It is another exciting year for mergers and acquisitions (M&A), especially for deals with blockbuster price tags. Transactions worth at least $10 billion hit a record level in the first few months of 2016, according to a report by PitchBook Platform, an M&A database.
The value of mega-deals reached a total of $371 billion worldwide with 13 deals closed in 2016 so far. The first quarter of 2016 surpassed the deal value of each quarter since 2012.
“Not even five months in, this year’s total value in $10 billion+ M&A is already 77 percent of what was recorded in all of 2015—a year that had set records for this upper echelon of transaction sizes,” stated the report.
Two of the deals closed recently were by Charter Communications (NASDAQ: CHTR) which acquired both Time Warner Cable and Bright House Networks for more than $70 billion in total. Both transactions closed in May 2016.
And this year is on pace to be another busy one for blockbuster deals: German drug and chemicals company Bayer AG (ETR: BAYN) offered $62 billion to buy U.S. crops and seeds company Monsanto (NYSE: MON) on May 23. The proposed buyout would create a giant seed and farm chemical company and it is the largest foreign corporate takeover effort ever by a German company, according to a Wall Street Journal report.
“The mega deal-making boom has several drivers. Top of the list are historically low-interest rates that have allowed for cheap borrowing to fund large deals,” wrote Brian Hwang, director at Intralinks in his blog. Companies fueled their acquisitions using high leverage and by aggressively tapping the high-yield bond market.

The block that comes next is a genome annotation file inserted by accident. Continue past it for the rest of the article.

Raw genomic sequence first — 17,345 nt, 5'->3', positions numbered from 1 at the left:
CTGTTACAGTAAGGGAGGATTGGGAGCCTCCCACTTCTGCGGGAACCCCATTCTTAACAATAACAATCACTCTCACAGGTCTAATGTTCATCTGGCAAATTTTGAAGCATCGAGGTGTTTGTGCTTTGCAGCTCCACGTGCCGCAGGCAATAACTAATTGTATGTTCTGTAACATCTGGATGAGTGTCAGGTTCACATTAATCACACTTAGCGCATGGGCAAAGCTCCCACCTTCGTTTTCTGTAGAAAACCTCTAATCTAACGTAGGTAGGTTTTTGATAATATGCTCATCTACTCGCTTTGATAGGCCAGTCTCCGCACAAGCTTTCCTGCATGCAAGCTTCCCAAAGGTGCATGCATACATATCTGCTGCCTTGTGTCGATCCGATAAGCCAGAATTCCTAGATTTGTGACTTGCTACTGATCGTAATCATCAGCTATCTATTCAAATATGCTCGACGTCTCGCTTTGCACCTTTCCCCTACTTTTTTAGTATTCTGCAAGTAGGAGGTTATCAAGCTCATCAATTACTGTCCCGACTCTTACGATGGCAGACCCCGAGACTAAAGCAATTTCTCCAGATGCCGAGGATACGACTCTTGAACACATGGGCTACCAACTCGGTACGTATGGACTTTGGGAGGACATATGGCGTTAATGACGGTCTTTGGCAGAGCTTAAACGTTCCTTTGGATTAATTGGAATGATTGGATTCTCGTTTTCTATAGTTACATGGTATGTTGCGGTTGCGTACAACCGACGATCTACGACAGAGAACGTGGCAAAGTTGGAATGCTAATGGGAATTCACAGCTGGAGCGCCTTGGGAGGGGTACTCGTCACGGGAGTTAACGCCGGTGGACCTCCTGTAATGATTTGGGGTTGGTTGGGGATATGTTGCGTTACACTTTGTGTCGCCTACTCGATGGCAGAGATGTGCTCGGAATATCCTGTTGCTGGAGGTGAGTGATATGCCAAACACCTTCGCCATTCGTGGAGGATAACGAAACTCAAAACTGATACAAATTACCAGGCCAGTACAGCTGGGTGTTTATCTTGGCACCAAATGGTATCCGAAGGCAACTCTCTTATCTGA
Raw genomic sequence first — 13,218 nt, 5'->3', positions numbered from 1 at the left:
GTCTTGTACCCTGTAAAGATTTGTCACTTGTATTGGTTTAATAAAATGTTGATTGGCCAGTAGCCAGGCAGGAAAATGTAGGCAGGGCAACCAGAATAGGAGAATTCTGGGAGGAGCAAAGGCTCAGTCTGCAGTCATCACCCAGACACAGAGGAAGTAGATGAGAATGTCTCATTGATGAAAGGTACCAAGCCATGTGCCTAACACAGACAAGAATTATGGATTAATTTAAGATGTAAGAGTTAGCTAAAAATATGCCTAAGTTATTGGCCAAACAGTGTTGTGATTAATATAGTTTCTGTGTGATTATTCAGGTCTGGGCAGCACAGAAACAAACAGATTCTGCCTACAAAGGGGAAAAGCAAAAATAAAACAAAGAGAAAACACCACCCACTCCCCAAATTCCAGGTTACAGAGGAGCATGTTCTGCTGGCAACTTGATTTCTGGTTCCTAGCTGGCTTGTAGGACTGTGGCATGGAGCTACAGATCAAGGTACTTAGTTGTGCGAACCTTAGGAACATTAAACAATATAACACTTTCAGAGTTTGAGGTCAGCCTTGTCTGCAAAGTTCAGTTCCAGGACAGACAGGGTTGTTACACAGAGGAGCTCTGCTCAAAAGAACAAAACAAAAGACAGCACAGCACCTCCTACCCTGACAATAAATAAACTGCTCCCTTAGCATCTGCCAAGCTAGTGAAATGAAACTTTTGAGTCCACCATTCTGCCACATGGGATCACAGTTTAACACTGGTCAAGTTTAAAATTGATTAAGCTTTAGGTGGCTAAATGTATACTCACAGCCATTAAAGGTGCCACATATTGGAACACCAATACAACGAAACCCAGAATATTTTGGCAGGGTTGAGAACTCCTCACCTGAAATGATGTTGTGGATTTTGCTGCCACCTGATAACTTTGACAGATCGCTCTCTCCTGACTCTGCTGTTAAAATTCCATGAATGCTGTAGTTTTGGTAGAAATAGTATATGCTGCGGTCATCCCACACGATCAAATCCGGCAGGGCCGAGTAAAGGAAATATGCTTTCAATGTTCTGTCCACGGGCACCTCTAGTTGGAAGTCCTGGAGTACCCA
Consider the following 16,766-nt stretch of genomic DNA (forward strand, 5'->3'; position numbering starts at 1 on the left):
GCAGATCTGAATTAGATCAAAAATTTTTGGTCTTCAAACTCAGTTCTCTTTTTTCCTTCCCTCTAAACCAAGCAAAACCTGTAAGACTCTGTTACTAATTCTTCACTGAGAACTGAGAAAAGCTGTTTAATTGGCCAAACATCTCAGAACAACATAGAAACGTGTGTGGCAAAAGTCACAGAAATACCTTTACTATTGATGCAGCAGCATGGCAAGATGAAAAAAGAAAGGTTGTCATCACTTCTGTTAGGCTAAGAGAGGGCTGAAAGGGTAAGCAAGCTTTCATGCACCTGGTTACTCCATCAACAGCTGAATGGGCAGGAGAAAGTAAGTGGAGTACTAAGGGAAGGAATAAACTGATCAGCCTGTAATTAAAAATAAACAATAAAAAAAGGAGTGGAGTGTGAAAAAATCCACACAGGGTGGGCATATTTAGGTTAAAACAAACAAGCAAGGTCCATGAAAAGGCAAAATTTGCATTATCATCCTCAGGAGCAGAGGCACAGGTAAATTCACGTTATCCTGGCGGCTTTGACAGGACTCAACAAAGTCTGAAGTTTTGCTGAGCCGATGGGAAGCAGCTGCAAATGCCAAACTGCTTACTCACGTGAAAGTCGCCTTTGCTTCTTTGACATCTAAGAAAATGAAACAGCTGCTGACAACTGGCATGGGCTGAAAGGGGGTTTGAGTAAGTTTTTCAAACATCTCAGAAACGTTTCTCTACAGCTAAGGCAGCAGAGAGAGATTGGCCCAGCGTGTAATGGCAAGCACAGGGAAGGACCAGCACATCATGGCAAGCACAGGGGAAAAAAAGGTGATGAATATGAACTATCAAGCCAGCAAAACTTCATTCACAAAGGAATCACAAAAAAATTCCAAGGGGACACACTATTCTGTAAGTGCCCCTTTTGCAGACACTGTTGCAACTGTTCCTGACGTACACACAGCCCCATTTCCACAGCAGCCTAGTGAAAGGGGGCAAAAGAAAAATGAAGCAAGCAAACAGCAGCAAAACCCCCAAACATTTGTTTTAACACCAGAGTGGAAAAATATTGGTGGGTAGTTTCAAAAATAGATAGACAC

In addition, companies are sitting on a huge cash pile. Businesses had more than $6 trillion in accumulated cash reserves globally by the end of 2015, according to a report by JPMorgan. This provides corporate executives the firepower to buy other companies and improve earnings and even engage in so-called hostile takeovers to get rid of their cash before they come under pressure to return it to shareholders.
An economic slowdown in China has stalled revenue growth at many large corporations. “With many U.S. and European companies suffering from a lack of revenue growth, transformational deals are seen as a new source of higher earnings, especially in sectors such as pharmaceuticals, consumer products, and telecoms,” said Hwang.
Some of the blockbuster M&A deals in the past, especially in the healthcare sector, were driven by the controversial tax inversion, which allowed U.S. companies to re-domicile in jurisdictions with lower tax rates. However, the new tax inversion regulations announced on April 4 by the U.S. Treasury have blocked the inversion route for U.S. companies.
New York-based Pfizer walked away from its proposed $160 billion deal with Ireland-based Allergan due to the recent regulations.
However, pharmaceutical companies are still motivated to do acquisitions. Narrowing opportunities for high-growth pharmaceutical products and increased competition are still driving acquisitions in the sector, according to experts.
“The conditions are still in place for the mega-deal trend to continue. … Overall economic growth and corporate organic growth remain subdued so companies seeking to boost their revenue growth in order to justify high market valuations have to do it via M&A,” said Hwang.